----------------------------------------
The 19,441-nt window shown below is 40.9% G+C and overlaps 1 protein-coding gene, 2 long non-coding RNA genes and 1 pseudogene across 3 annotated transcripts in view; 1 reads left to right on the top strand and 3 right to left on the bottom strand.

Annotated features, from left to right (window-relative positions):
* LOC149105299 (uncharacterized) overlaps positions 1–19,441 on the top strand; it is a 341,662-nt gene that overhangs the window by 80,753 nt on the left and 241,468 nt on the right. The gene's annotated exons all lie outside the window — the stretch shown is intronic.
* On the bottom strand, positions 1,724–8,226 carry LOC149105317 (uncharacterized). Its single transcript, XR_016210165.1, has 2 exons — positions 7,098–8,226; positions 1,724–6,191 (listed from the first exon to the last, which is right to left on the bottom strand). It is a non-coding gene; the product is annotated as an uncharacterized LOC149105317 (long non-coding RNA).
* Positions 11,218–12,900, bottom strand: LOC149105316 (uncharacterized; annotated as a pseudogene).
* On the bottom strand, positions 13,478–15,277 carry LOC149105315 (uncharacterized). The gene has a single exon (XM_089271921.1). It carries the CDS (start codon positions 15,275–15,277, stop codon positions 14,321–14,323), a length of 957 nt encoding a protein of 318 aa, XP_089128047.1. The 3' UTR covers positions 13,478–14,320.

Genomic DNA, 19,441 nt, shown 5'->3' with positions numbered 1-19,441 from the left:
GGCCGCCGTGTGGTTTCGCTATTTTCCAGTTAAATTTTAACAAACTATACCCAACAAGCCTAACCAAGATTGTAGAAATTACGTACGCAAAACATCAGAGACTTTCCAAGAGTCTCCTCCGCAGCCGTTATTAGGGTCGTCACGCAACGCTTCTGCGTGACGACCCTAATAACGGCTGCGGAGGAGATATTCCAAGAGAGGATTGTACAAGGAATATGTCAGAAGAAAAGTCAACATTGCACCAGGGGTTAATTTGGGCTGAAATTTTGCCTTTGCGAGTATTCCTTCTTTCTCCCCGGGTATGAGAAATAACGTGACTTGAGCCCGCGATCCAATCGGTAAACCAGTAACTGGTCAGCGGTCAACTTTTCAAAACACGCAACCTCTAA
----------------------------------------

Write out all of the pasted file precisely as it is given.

The 19,441-nt window shown below is 40.9% G+C and overlaps 1 protein-coding gene, 2 long non-coding RNA genes and 1 pseudogene across 3 annotated transcripts in view; 1 reads left to right on the top strand and 3 right to left on the bottom strand.

Annotated features, from left to right (window-relative positions):
* LOC149105299 (uncharacterized) overlaps positions 1–19,441 on the top strand; it is a 341,662-nt gene that overhangs the window by 80,753 nt on the left and 241,468 nt on the right. The gene's annotated exons all lie outside the window — the stretch shown is intronic.
* On the bottom strand, positions 1,724–8,226 carry LOC149105317 (uncharacterized). Its single transcript, XR_016210165.1, has 2 exons — positions 7,098–8,226; positions 1,724–6,191 (listed from the first exon to the last, which is right to left on the bottom strand). It is a non-coding gene; the product is annotated as an uncharacterized LOC149105317 (long non-coding RNA).
* Positions 11,218–12,900, bottom strand: LOC149105316 (uncharacterized; annotated as a pseudogene).
* On the bottom strand, positions 13,478–15,277 carry LOC149105315 (uncharacterized). The gene has a single exon (XM_089271921.1). It carries the CDS (start codon positions 15,275–15,277, stop codon positions 14,321–14,323), a length of 957 nt encoding a protein of 318 aa, XP_089128047.1. The 3' UTR covers positions 13,478–14,320.

Genomic DNA, 19,441 nt, shown 5'->3' with positions numbered 1-19,441 from the left:
GGCCGCCGTGTGGTTTCGCTATTTTCCAGTTAAATTTTAACAAACTATACCCAACAAGCCTAACCAAGATTGTAGAAATTACGTACGCAAAACATCAGAGACTTTCCAAGAGTCTCCTCCGCAGCCGTTATTAGGGTCGTCACGCAACGCTTCTGCGTGACGACCCTAATAACGGCTGCGGAGGAGATATTCCAAGAGAGGATTGTACAAGGAATATGTCAGAAGAAAAGTCAACATTGCACCAGGGGTTAATTTGGGCTGAAATTTTGCCTTTGCGAGTATTCCTTCTTTCTCCCCGGGTATGAGAAATAACGTGACTTGAGCCCGCGATCCAATCGGTAAACCAGTAACTGGTCAGCGGTCAACTTTTCAAAACACGCAACCTCTAA